I managed to get a bunch of writing done this week — much of it here on Food with Legs in fact — so I’m happy to say that this, the second weekly collation of my web writing, is longer than round number one. (Feel free to keep your comments to yourself about how it’s been more than a week since the last roundup.)
I received a pleasant surprise in December 2013 when the folks at Food Bloggers of Canada let me know that they’d like to feature my blog on their site.
For January, February, and March I will be participating in a programme run by the Dairy Farmers of Canada whereby they will send me cheese and I will share photos of it. Apparently, I’m the first participant who to interview them and post about the organisation.
Craft beer is more popular in Toronto than it was five years ago. It might be a “return to our roots”, gradual increase in the appreciation for a product that will prove to be long-lasting, or it might be that awful “t” word that I refuse to type here. I’m fascinated to watch the difference in how two companies add craft beer to their offerings. Let’s just say that compared to, say Bar Hop, Jack Astor’s has been cautious in their approach.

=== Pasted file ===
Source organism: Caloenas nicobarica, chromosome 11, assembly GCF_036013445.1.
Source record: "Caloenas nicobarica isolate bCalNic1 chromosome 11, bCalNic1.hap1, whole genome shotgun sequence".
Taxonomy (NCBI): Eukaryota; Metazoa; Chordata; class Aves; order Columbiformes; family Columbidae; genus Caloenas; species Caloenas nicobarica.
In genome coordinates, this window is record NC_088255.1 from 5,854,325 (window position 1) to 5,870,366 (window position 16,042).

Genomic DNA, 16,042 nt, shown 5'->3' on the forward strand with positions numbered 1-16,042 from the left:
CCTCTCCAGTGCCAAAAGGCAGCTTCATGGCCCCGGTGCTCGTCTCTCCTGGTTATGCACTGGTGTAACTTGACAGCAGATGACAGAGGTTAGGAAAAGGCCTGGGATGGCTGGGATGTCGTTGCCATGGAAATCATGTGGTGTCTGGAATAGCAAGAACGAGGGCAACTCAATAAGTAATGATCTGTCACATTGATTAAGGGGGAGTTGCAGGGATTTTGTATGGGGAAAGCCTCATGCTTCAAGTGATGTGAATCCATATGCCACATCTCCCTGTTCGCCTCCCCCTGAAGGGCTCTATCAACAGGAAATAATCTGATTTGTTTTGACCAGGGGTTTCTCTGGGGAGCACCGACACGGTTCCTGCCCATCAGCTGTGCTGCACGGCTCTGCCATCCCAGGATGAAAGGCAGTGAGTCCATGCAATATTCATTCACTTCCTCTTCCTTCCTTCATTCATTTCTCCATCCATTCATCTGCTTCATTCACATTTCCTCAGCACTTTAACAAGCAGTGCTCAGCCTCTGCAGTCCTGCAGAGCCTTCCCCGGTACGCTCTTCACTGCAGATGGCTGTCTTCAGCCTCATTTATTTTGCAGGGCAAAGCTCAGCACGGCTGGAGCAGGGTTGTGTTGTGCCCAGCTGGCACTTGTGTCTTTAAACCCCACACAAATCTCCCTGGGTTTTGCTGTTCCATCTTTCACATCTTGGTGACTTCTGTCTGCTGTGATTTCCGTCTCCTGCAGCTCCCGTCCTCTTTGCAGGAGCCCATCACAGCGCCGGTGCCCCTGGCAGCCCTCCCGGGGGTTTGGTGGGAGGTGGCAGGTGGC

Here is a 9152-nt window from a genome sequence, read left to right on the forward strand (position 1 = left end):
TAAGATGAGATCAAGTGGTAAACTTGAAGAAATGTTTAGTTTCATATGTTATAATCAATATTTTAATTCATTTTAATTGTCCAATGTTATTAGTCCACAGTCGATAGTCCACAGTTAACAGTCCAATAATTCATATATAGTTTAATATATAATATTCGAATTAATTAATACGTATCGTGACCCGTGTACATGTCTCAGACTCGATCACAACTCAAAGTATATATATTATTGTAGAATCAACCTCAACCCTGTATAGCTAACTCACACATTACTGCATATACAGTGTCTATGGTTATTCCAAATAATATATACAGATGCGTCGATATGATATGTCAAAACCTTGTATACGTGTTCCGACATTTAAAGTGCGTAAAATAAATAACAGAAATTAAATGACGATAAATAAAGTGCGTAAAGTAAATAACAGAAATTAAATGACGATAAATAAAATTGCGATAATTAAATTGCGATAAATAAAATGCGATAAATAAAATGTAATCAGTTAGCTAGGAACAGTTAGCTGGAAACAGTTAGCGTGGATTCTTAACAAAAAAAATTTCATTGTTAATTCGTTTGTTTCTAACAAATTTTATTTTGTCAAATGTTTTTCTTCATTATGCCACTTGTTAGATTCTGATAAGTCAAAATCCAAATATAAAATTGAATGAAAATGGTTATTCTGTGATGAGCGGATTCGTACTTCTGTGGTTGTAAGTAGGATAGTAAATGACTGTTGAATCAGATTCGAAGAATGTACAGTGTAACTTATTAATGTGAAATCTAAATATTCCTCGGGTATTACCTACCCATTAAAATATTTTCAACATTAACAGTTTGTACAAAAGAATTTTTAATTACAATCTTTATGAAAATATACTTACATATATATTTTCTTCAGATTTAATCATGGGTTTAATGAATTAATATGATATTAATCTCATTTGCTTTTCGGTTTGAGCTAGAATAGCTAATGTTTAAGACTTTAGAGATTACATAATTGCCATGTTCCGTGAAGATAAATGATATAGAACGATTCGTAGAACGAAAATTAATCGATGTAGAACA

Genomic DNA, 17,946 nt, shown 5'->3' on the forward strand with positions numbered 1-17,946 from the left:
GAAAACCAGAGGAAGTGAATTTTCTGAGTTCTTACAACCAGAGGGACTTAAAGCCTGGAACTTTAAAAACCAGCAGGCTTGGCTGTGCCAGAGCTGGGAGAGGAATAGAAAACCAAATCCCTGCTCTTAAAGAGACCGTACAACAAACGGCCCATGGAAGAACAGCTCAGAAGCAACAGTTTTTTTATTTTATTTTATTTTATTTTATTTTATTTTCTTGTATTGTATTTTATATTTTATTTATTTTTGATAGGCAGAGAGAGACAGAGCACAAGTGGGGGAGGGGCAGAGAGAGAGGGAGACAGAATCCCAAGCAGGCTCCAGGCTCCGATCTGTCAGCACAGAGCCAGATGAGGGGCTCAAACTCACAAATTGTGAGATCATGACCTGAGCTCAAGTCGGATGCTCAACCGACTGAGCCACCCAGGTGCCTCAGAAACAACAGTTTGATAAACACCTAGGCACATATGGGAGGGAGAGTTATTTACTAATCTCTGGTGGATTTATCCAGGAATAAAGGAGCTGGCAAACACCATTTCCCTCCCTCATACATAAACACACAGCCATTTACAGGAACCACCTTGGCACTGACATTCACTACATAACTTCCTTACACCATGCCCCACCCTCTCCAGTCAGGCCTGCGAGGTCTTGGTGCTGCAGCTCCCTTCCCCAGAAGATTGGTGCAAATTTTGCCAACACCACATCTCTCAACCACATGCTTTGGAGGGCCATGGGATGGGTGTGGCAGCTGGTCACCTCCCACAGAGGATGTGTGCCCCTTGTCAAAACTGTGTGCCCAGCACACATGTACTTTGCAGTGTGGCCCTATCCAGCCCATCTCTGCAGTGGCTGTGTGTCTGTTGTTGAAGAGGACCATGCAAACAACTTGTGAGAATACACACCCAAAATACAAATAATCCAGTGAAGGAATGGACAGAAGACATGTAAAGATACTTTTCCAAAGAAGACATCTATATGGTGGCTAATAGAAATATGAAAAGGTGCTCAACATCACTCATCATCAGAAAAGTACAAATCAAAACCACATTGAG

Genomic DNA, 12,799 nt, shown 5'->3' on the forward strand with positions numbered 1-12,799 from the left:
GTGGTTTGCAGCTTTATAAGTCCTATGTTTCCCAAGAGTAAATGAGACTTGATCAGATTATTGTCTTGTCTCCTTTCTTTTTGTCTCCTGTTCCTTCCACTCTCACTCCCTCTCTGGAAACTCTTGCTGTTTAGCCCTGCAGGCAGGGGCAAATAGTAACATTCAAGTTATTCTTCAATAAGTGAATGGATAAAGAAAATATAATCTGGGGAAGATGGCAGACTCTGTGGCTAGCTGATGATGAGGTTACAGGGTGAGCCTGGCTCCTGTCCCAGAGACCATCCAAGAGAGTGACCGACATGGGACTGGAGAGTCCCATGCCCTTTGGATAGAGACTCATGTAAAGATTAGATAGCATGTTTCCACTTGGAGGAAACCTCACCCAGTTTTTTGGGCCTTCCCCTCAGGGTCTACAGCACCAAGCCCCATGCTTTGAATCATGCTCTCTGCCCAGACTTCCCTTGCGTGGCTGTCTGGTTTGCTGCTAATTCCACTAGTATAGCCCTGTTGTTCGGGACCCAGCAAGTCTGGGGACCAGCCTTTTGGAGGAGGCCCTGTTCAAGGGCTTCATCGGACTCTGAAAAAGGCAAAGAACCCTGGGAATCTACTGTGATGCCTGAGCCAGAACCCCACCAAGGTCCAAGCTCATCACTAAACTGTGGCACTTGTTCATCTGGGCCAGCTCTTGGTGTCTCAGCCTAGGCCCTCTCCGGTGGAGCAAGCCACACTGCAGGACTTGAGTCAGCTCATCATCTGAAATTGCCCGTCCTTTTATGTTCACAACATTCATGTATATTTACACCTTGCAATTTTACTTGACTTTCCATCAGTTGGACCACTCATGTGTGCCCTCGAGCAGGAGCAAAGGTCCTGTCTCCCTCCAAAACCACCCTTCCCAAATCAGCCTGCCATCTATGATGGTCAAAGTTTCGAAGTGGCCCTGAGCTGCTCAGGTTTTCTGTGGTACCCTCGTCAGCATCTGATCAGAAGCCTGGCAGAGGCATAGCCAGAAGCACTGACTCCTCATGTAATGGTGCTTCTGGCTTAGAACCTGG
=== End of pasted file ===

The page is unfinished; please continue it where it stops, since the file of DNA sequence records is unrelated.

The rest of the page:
This post was both about the past of my food writing and the future. (I think.) It was one of the first times in a while that I’ve put together a post that features a photo that I shot carefully to be “shareable”, but also has a how-to video, which is something I definitely plan to do more of.
I don’t want to make future promises about the subjects of my beer column, but I have said that I’ll at least give any locally-produced barley wine a close look. The style is very age-worthy and is one where the ratio of contemplation to amount consumed is highest, so I think it makes sense to continue that line of contemplation by writing about the beer. I also really like drinking barley wines and there aren’t enough in Ontario (yet) to satisfy my interest.
Because I feel somewhat guilty for putting together post of self-promotion I’d like to also offer a point to someone else’s work. I think many of you many not know that Alton Brown is producing a podcast on the Nerdist Network. Have a listen; now that the Food Network is what it has become, this is the place where Alton gets to be cerebral and interesting. This week’s episode had Phillip Preston, the president of Polyscience as its guest.